One-On-One Time

by Megan Woolsey
Originally Published: 

Everybody always told me when my triplets were babies that everything would get easier as they got older, but that was beginning to feel like a lie.

Just wait until they are 5-years-old, they would say, and you will be living on easy street. Only then will you be basking in the glory of getting your multiples through the infant and toddler years.

But my experience with multiples is an exception. My triplets were easy babies and decent toddlers. They slept a lot and hardly argued with each other. They potty trained in one weekend. They loved going to preschool and were friendly to everyone they encountered.

When the triplets got to the magical age of 5-years-old, everything changed, for the worse. They began to fight more with each other. My older singleton daughter who previously thought everything her brother did was hysterically funny, now found him to be the most annoying human ever born. All four kids became opinionated and free-spirited, routinely voicing their displeasure at most of my requests.

I began to yell a lot. If I yelled, maybe they would stop fighting. If I yelled, maybe they would put their shoes on like I asked. If I yelled, maybe they would hear that I was at the end of my rope and understand patience was no longer a virtue that I possessed.

But kids really don’t respond well to yelling. They match your yelling with their own yelling, or they just become desensitized to it.

I sent my best friend a text and told her that I was miserable with my children at that moment. I was not appreciating them, and I was not enjoying being a parent. I needed to find inspiration to be a better mom and live a happier life from day-to-day.

My friend, who doesn’t have four children, acknowledged she doesn’t know exactly what is realistic within my larger-family dynamic, but suggested that I try spending more one-on-one time with each of my children. She thought maybe they would feel special just having undivided attention from me, and in return, I would get to enjoy parenting just one kid for an afternoon or evening. Her logic was that if they each had their own special time with me, maybe they would be more easygoing at home and feel more fulfilled in life.

My friend said that I deserve to have time to enjoy each of my children individually once in a while. In turn, I may come to find parenting more rewarding by cherishing some good moments with each of them. There is just not a lot of joy in breaking up sibling rivalries, demanding they do chores and getting them ready for school each day. To break up pervasive negativity within family life, sometimes you have to create new, unique ways to cultivate happy interactions with your kids.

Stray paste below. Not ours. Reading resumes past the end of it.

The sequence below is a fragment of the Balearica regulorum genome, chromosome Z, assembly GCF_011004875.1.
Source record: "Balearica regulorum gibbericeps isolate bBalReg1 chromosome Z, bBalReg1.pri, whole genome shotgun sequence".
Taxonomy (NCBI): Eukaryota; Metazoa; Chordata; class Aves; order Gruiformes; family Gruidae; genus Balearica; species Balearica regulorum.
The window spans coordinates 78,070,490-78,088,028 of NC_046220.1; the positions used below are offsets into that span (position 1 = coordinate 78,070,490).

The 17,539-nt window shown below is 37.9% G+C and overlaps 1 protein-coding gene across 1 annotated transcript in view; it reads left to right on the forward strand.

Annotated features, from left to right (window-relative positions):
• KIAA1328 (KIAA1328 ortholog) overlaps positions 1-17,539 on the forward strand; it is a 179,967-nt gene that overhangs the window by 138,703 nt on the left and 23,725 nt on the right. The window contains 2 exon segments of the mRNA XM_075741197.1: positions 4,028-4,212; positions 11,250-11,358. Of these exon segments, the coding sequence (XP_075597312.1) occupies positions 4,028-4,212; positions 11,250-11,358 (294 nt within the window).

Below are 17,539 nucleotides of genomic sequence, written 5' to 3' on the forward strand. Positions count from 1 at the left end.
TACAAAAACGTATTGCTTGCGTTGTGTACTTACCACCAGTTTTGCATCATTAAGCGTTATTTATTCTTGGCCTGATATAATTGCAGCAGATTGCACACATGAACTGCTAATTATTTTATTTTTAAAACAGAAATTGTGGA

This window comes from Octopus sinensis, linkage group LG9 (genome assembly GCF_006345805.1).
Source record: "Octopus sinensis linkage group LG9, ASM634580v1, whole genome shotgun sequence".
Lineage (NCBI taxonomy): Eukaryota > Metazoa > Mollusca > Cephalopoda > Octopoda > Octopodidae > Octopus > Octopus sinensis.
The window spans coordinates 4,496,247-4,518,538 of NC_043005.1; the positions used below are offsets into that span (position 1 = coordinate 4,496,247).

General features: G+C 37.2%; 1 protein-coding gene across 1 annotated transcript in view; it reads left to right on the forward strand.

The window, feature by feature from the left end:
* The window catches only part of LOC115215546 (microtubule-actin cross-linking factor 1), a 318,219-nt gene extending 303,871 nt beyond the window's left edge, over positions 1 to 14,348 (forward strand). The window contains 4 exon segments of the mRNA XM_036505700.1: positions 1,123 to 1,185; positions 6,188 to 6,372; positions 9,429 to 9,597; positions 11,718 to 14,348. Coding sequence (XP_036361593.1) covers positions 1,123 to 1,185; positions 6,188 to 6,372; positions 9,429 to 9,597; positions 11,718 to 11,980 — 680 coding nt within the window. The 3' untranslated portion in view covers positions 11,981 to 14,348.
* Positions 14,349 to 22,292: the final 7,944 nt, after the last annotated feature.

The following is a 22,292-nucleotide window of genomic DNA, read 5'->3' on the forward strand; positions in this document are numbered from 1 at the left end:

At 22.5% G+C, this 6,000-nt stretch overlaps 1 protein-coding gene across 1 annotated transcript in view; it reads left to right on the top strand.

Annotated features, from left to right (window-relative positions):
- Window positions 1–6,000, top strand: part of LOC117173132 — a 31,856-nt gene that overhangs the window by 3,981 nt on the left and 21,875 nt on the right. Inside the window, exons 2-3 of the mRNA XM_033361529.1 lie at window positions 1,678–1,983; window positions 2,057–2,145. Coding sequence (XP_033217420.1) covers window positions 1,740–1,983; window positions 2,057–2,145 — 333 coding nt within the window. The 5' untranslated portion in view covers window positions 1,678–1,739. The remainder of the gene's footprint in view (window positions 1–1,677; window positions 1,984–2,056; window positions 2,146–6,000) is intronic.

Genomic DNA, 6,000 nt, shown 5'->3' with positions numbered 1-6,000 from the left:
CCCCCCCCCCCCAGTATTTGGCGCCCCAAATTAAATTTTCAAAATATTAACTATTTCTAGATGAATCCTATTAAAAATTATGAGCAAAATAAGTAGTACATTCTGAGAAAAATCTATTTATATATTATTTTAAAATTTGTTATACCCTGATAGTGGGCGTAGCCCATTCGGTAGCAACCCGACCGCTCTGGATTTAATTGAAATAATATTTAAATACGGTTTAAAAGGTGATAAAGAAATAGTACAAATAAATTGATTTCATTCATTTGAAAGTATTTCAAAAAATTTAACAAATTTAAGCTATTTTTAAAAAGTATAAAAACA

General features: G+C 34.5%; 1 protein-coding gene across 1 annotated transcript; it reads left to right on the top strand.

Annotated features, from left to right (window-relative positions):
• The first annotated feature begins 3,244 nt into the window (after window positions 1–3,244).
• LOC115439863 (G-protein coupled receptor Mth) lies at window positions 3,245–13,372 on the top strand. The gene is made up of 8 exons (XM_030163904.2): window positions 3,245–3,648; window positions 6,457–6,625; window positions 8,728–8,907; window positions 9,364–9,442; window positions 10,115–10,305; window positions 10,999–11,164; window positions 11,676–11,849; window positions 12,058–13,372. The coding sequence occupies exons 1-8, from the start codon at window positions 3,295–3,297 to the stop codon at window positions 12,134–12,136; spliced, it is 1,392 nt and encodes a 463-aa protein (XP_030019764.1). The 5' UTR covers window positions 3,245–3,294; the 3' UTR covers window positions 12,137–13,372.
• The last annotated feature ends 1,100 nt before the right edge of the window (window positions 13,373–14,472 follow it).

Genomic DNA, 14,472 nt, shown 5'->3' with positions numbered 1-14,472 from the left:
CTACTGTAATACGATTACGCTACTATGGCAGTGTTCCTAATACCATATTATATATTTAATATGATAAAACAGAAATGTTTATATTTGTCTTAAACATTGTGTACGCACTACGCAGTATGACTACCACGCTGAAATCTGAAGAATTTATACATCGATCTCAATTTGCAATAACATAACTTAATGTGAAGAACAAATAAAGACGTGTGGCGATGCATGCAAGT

Since having that conversation with my friend, I have had special one-on-one time with all four of my kids. It isn’t easy to organize with our busy schedules, but it is definitely worth the effort. Sometimes on our one-on-one dates, we go to lunch or dinner at a place of their choosing. Other times, we just run errands. My kids don’t feel like they need to do anything extravagant—they just want to spend alone time with me. It is during these special one-on-one moments that I really get to see my kids for who they are as individuals. We have real conversations about friendships and challenges, without a million interruptions. We have silent moments where we are just together enjoying each other’s company. I can hold hands with them or snuggle them without the other kids swooping in for my attention.

At then end of our one-on-one time together, they feel happy. I can see it in their faces and feel it through the energy of their small hands as they squeeze mine. “When will we get to do this again, Mommy?” they ask. It is then that I know that I have created an experience to fill their hearts.

When I was able to open up to a friend about my frustrations and troubles at home, it yielded great inspiration for me to make positive changes in my relationships with each of my children. We all want to be loved. We all want to be heard. As a mom of four, I needed to figure out how to best reach each of my kids and find the essence of who they really are in order to reclaim peace in my house.

This article was originally published on